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How a rundown little house in Brooklyn changed the lives of thousands


Danny Lyon | NARA - Public Domain

Manhattan Bridge Tower in Brooklyn, New York City, Framed through Nearby Buildings. Brooklyn Remains One of America's Best Surviving Examples of a 19th Century City in spite of the 'warfare' that raged through the 1960's and 1970's.

Jeffrey Bruno - published on 12/10/19

From sheltering homeless youth to being the birthplace of Grassroots Films, St. Francis House is the crown jewel of Greenpoint.

Greenpoint, also known as Little Poland, was one of the most innovative and productive areas in New York City back in the day. Having to its credit the construction of the USS Monitor, The New Republic (the largest wooden ship ever built), and more than 50 oil refineries, it was even home to the ubiquitous Eberhard Faber pencil company.

It was a neighborhood that one never would have imagined the sun proverbially setting upon.

But empires crumble, and in the late 1960s, amid a stark decline in industry, social unrest, and the emergence of devastating crime waves, Greenpoint, in tandem with all of Brooklyn, slowly descended into hell.

Poverty, gang violence, and rampant drug use spread like wildfire throughout the borough, ripping apart communities and families as the lack of work tore apart the fabric of the once proud community built on the blood and sweat of immigrants. And with that, a sharp rise in broken homes led to a growing population of homeless youth, often drug addicted and desperate, turning to any means necessary to survive.

Before long the St. Francis House was filled to capacity, providing a safe haven and structured environment. It offered a Christ-centered foundation on which its residents could find purpose and return their lives to the hope and promise that young people need. Over the next two decades, hundreds of young men found their way, thanks to the little house.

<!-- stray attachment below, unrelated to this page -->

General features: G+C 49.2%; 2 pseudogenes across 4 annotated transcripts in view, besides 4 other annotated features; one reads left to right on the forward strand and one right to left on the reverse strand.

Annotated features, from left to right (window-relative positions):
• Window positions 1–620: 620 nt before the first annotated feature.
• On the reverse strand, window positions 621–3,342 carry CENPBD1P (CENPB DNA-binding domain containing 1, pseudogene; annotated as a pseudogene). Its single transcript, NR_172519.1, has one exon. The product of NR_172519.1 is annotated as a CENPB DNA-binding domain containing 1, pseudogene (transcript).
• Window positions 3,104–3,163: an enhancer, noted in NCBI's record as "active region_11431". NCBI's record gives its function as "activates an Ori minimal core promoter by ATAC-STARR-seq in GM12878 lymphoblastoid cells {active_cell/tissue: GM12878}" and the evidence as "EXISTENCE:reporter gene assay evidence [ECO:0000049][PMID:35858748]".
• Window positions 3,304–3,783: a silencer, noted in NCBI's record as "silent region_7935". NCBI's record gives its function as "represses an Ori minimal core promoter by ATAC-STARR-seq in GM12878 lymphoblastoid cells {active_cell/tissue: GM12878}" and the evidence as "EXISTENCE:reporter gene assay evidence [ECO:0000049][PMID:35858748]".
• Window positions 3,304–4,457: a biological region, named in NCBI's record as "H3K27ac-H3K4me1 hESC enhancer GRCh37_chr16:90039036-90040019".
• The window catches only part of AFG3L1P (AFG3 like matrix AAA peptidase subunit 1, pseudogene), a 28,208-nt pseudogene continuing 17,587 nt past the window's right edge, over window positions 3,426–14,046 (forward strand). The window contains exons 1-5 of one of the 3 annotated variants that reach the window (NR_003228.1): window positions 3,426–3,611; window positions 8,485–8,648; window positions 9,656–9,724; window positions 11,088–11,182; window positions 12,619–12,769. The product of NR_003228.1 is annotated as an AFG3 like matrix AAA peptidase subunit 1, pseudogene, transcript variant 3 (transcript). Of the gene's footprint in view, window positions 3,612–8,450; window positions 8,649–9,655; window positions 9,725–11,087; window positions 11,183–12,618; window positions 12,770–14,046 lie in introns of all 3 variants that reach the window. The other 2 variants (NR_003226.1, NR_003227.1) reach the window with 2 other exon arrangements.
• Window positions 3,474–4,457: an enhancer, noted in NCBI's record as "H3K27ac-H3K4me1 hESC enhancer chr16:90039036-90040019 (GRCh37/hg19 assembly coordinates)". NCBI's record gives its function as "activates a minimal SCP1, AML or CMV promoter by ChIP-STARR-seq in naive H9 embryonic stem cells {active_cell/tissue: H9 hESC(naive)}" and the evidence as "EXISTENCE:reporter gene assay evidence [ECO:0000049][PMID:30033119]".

When Joe Campo arrived with his sons Michael and Christopher in 1990 and took over the responsibilities of running the home, another chapter would begin. He became Grandpa to all the residents, counseling, encouraging and becoming the rock wall between what plagued the streets and the boys under his watch. Driving away drug dealers just beyond the doors and organizing the house to be a true home with evening dinner and prayer, he was always present to listen and counsel.

After about 15 years of being a father to the fatherless, a radical idea came to Campo.

Realizing that many of the boys couldn’t find work and lacked job skills, Campo decided to make a movie about the St. Francis House. A photographer by trade, he gave jobs to each of the residents as grips and cameramen and taught them about production. And they went on to create the first film produced by what would become Grassroots Films.

Since then, the film company has gone on to produce multiple award-winning movies, including The Human Experience, Fishers of Men, Outcasts and a wide variety of commercials and short films.

The St. Francis House is a house of hope, empowering those who pass through its doors to achieve lives of meaning and purpose. But it’s taken on new roles over the years, covering college tuition, supporting families in need, and paying for the funerals of those who didn’t make it out. It’s become a bulwark in a raging storm whose winds are poverty and despair.

In spite of the success of his film career, Joe is still there serving on the front lines, living each day to serve the boys who lack the presence of a father in their lives and guide them to discover their greatness.

Please keep St. Francis House in your prayers. For information on how you can help keep the mission going, visit :

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